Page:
Advice for Introductions at Conferences

Spring is here, which means the start of conference season!

Well, if we *get* to have a conference season this year. Hopefully COVID-19 won’t ruin all of our plans. The SFWA Board met yesterday and we’re planning to go ahead with Nebula Conference at the end of May. We’ve talked with the hotel and put contingency plans in place, but for now we’re still on.

One thing that’s been on my mind to mention for a while is introductions at conferences. People talk about this from time to time, but I think it’s always worth revisiting. Here’s a little story I want to tell you, to explain why this topic is evergreen.

Not long ago, I was on a call with a number of people. One of them was new to the group. We’ll call her Sally. I said, “Hi, Sally! Have we met before?”

She said, “Yes, Jeffe. Like four times.”

Of course I felt bad about that. And I remembered her after that! But how do I remember her? As the person who called me out. My feeling shitty about not remembering her is now the feeling I most strongly associate with Sally.

Introductions are not an easy thing to navigate. And I freely cop to this failing of mine. Yes, it’s a failing, and I’m not getting better as I get older. I’m terrible at recognizing faces. I’m pretty good at retaining names – I’m primarily an auditory learner – and I’m likely to remember obscure facts you tell me about yourself, but I might not put your name to your face. I’m the person at the table who has no idea what the server looks like. I once mixed up Matt Dillon/Matt Damon & Ben Stiller/Ben Affleck, because Something About Mary and Good Will Hunting came out around the same time. Never mind that these people look nothing alike, nor are the movies anything alike – but look at the cadence of the names and titles.

This is how my brain files stuff. I’d say it’s annoying, except that overall it’s a pretty good filing system. I can recall a lot of information and my brain has served me well all my life. I’m a great test-taker. I’m not so great at remembering faces, or if I’ve met someone.

That’s the other thing. I meet a lot of people, especially at conferences. I hit overload pretty quickly, too, often after the first day. I can be a gregarious person, but I’m functionally an introvert. I live in the country where it’s quiet, with dirt roads and no street lights. I can go days never seeing another live person besides my husband. We don’t have many visitors, besides the birds, coyotes and bobcats – and I can’t really tell them apart either.

I know I don’t remember people well, and I’m not proud of it. But I also loathe leaving people unacknowledged. So, I err on the side of reintroducing myself. I’ll usually give my name, and ask if we’ve met before. Most people are super gracious about it if we have. What I love is if they offer me context. Something like, “Yes, we met last year at Nebula Conference and were on the burnout panel together.” Then I’ll be all “Oh, right! And you talked about how you went through x, y, z.” I just need that contextual trigger.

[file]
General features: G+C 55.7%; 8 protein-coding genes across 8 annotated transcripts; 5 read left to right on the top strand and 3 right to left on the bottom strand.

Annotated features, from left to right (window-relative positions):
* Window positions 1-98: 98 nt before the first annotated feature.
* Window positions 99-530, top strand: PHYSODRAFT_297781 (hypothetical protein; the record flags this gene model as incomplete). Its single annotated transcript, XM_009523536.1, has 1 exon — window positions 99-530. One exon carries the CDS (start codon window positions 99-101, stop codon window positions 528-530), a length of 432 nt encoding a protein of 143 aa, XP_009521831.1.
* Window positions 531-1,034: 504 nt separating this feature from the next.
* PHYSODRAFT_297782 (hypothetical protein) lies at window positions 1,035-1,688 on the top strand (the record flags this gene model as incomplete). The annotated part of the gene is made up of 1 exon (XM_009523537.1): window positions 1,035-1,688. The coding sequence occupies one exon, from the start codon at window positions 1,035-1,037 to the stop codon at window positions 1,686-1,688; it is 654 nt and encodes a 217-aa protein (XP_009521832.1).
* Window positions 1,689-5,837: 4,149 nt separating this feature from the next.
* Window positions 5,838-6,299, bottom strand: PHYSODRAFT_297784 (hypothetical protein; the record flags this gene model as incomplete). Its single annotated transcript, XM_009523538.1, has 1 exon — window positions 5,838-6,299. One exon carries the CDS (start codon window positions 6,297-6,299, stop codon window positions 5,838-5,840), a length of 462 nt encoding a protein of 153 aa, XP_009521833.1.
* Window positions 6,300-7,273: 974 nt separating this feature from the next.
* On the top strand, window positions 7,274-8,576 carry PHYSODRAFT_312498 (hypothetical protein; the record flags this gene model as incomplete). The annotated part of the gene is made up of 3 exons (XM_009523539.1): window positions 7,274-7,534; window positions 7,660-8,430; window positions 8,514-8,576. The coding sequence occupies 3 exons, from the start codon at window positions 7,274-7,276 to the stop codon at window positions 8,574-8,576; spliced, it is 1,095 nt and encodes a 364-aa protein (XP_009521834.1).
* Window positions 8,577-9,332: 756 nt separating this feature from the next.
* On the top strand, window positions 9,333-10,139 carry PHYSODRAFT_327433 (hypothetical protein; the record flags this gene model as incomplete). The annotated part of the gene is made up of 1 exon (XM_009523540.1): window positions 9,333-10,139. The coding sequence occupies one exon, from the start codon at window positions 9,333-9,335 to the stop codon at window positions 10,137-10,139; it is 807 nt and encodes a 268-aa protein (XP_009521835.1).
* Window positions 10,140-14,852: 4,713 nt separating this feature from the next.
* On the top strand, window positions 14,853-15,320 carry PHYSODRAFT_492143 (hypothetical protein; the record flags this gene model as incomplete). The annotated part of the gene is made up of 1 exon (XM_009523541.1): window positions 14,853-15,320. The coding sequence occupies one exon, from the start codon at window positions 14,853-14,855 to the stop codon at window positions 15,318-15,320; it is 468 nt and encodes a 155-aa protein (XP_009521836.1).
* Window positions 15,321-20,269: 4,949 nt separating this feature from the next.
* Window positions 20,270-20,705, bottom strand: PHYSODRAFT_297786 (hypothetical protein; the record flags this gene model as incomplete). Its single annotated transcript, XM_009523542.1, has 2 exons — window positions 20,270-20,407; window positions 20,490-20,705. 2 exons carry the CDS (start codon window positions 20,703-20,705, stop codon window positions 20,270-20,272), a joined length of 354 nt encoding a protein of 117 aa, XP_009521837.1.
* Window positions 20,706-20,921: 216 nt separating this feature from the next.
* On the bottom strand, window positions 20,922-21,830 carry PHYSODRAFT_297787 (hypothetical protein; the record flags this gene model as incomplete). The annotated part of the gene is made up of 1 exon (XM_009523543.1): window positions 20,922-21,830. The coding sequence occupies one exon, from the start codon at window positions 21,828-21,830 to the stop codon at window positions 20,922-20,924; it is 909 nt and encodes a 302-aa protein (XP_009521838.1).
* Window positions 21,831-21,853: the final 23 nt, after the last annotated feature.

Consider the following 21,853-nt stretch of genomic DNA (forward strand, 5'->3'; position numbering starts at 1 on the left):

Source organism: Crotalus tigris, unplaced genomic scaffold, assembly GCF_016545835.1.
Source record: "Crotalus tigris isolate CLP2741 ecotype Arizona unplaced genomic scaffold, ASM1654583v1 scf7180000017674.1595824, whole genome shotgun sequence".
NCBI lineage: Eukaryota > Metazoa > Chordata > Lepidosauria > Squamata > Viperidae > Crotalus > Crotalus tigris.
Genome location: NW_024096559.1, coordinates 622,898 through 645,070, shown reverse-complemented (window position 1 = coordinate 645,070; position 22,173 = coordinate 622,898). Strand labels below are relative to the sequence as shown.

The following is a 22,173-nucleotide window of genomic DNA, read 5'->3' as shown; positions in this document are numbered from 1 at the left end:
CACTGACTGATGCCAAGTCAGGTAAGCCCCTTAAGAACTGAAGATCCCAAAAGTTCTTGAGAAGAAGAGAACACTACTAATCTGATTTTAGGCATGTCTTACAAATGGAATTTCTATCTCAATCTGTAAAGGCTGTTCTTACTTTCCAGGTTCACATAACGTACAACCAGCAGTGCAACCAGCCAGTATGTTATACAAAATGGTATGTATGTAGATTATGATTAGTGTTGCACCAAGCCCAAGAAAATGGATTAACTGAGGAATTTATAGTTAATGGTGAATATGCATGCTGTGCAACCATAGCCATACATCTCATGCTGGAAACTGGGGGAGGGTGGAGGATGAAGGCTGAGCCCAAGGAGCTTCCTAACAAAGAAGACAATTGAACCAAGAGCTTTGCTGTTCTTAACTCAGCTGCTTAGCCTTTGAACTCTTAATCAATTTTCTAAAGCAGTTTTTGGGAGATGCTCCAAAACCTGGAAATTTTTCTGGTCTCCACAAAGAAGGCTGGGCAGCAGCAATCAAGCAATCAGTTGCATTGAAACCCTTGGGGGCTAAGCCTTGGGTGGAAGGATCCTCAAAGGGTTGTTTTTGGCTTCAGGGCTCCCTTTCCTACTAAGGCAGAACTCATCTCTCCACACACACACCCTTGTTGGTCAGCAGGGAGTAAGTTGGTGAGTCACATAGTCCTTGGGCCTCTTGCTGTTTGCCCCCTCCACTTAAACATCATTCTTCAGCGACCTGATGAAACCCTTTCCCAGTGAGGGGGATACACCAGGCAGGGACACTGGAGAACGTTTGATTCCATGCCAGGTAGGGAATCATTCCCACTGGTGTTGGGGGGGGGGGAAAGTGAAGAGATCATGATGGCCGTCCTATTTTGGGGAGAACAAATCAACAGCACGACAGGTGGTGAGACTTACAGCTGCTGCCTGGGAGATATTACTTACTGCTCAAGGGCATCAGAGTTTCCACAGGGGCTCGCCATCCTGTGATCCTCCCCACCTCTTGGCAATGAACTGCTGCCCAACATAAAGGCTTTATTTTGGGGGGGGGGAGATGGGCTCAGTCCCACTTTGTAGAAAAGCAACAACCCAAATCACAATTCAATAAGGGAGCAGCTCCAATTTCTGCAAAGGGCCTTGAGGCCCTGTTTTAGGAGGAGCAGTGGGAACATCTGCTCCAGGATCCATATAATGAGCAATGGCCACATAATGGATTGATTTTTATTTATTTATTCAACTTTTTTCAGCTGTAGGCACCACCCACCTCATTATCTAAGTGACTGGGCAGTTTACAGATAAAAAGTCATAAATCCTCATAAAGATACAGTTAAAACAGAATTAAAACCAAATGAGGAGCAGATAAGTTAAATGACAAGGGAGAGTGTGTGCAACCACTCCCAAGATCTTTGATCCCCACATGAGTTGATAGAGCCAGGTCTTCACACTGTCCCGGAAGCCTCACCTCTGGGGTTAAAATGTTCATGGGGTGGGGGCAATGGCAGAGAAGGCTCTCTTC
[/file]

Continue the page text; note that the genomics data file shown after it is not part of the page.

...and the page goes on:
You know how I remember them after that? With pleasure. And I’m more likely to retain that identifier and remember them next time.

One year, when my Twelve Kingdoms series was first taking off, I went to a conference and was introducing myself, as I always do. Only that year, for the first time, when I said, “Hi, I’m Jeffe Kennedy,” the other person said, “Oh, I know.” People, this happened not once, not twice, but at least three times. Maybe more. It was a total conversation killer. I don’t know if they meant it flatteringly – or if they’d heard unkind gossip. But it was most unsettling. I can tell you this, too – some of the most famous authors I’ve met have introduced themselves. I think that route is far better than expecting everyone to Know Who You Are.

So, what’s the advice?

  1. Introduce yourself to everyone you’re not sure you know.
  2. Don’t be shamed if someone says you’ve already met.
  3. Feel free to look at name tags. That’s why we wear them.
  4. Don’t be shamed if someone calls you out for looking at their name tag.
  5. If someone you’ve met before doesn’t remember you, don’t be offended. Don’t call them out. Be gracious. Maybe offer a helpful bit of context for when you met before.
  6. If they still don’t remember you, be cool about it, because this is your opportunity to create an impression with them. Don’t make it a shitty one.

 

Remember: we go to conferences to meet each other and celebrate our shared profession. It can be awesome.

 

 

Revision: God’s Work, or the Devil’s?

We had a lovely warm day on Saturday, and I got out the lounge chair to do a bit of sunbathing. Jackson elected to go with the package deal: sunbathing AND affection. He leads a pretty good life. Good thing I’m not concerned about my tan lines!

Otherwise I’m deep into revising THE FIERY CITADEL, sequel to THE ORCHID THRONE, the first two books in my Forgotten Empires trilogy. This is the series – totally new world and characters! – that I’m doing with St. Martin’s Press. I turned in the draft of book 2 in April and my editor, Jennie Conway, sent developmental edits back to me while I was at Nebula Conference. She’s a terrifically insightful editor and gave me great feedback on tweaking the story. That’s a primary reason to go with traditional publishing, if all goes right (and some of this depends on having a good agent and serendipity), then you get to work with a fantastic editor who really brings out the best in your work and helps you to grow and move the story into the next level.

But… you know what they say: growth is painful.